Highland Park police chief reflects on deadly parade attack

A little more than 48 hours after a gunman shot dozens of people at the Highland Park Fourth of July parade, the city’s police chief was asked if he ever believed such terror could strike his quiet community. 

"Yeah, unfortunately we do know now that it can happen anywhere."

Highland Park Police Chief Lou Jogmen said he was at the parade Monday morning when he heard the shots ring out. 

"It sounded like a rifle," Jogmen remembered during an interview with FOX 32. "Rapid succession. But it was bouncing off the buildings, and it was really challenging to deduce where those rounds were coming from."

As he sprang into action, Jogmen said he was also thinking about his family. 

"My daughter and my wife were probably about 50 feet, just under the gunman. The building next to him….I was absolutely thinking of (my family) because the last place I left them was pretty close to where some of the victims were hit."

Jogmen said the department had an operational plan in place for the parade that included extra officers. And while there will be a review, he’s satisfied with his department’s handling of the attack.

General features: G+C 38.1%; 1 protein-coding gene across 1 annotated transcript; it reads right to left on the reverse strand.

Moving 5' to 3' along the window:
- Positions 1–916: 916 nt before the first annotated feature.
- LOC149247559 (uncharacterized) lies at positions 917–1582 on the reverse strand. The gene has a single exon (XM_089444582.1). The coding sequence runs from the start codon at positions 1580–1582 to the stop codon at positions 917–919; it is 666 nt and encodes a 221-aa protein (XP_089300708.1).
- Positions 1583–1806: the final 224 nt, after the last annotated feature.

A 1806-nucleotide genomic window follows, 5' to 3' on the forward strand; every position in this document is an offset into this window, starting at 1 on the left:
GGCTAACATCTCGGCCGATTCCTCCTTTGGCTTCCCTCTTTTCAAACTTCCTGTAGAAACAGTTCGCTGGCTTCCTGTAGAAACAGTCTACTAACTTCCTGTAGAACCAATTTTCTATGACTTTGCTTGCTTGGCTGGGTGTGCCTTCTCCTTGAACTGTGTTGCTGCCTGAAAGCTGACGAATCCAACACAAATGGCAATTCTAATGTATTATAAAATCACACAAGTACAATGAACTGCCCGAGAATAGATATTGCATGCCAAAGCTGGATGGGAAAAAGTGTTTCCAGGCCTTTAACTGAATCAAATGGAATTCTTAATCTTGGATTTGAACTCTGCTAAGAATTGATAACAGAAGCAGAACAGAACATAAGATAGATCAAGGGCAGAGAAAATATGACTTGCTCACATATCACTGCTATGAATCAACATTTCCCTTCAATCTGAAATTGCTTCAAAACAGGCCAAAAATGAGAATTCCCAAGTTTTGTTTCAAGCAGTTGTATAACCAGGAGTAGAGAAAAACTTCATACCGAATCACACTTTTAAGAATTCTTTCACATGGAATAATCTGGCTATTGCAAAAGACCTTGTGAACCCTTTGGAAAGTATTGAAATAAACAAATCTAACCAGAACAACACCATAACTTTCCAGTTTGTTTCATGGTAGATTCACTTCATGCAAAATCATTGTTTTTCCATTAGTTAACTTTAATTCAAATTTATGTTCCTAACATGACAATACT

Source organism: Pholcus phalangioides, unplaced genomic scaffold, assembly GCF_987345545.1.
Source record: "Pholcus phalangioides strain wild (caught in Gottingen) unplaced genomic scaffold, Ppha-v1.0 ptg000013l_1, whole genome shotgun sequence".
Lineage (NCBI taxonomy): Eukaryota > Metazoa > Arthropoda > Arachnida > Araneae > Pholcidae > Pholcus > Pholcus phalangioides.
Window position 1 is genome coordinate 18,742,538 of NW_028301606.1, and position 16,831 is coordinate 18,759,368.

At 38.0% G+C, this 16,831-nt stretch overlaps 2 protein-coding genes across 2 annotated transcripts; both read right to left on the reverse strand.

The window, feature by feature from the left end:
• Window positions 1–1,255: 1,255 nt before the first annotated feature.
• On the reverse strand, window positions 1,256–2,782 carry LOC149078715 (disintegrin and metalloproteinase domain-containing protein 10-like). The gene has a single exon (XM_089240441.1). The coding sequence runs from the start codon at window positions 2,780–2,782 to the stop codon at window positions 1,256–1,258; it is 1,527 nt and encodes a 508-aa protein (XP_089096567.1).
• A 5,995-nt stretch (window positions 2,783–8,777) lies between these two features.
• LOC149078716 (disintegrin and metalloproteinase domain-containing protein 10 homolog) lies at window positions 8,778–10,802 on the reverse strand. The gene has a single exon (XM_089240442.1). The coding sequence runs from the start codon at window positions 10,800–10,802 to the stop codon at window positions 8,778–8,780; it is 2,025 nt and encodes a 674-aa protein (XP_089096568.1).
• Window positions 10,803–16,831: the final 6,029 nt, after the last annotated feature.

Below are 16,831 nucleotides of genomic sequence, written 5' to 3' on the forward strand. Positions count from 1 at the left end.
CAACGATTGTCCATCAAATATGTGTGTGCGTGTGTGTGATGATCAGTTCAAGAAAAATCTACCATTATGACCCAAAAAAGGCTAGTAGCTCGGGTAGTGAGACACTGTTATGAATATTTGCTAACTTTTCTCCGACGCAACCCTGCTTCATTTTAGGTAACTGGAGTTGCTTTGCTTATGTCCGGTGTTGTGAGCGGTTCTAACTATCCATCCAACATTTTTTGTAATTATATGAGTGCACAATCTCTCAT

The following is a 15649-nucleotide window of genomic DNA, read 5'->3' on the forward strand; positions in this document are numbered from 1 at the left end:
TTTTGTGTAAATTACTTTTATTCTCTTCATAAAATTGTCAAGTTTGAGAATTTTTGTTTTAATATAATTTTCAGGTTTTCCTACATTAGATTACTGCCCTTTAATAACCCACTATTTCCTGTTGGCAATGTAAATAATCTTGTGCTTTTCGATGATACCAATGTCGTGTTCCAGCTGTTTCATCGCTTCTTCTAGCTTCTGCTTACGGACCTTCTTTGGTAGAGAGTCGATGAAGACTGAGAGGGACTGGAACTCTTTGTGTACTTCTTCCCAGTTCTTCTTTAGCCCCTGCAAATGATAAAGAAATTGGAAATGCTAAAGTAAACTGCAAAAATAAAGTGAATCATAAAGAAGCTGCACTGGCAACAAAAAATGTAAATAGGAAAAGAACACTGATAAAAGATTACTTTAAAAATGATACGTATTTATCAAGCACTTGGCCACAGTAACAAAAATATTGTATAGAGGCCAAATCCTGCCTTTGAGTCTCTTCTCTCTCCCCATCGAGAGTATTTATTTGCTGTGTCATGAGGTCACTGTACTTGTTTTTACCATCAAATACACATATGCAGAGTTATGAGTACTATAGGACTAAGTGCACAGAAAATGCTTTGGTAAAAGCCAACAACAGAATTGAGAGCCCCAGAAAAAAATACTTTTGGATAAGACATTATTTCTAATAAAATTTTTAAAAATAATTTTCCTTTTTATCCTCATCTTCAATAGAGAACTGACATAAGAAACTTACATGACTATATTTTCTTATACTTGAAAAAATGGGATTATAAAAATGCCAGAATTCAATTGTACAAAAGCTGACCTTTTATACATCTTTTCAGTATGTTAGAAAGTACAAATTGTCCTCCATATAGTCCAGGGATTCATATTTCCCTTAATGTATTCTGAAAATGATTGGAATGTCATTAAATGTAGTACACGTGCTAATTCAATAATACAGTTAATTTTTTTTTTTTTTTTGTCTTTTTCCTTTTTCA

"We’ve trained for this," said Jogmen. "You hope it won’t. But there’s no doubt we prepared for it thinking someday… It’s definitely become part of life here."

How are the men and women of the Highland Park Police Department doing?

"I definitely appreciate you asking that," said Jogmen. "I would say no question the whole community is grieving. And I can tell you our officers here, they are wearing this very heavy."

"I don’t quite know what it’s going to do to me or our officers," he added. "It’s going to have an effect. You can’t un-see the things you’ve seen, and it’s going to have an effect on our community members and kids who were there."


Jogmen said he came to Wednesday morning’s 6 a.m. roll call at Highland Park Police Headquarters to speak to his officers directly. "Told them I was proud of them. I really was."

The breakthrough in the case was the suspect’s rifle, which ATF agents quickly traced to Bobby Crimo III, who a number of officers recognized from interactions in the past.

And Jogmen credits the community for assisting their investigation, especially the civilian who saw Crimo‘s car and notified police.

"I really do believe, knowing this community and already seeing where they’re coming from, we’re gonna support those who lost their loved ones, and we’re certainly going to work to try to heal those who are still here."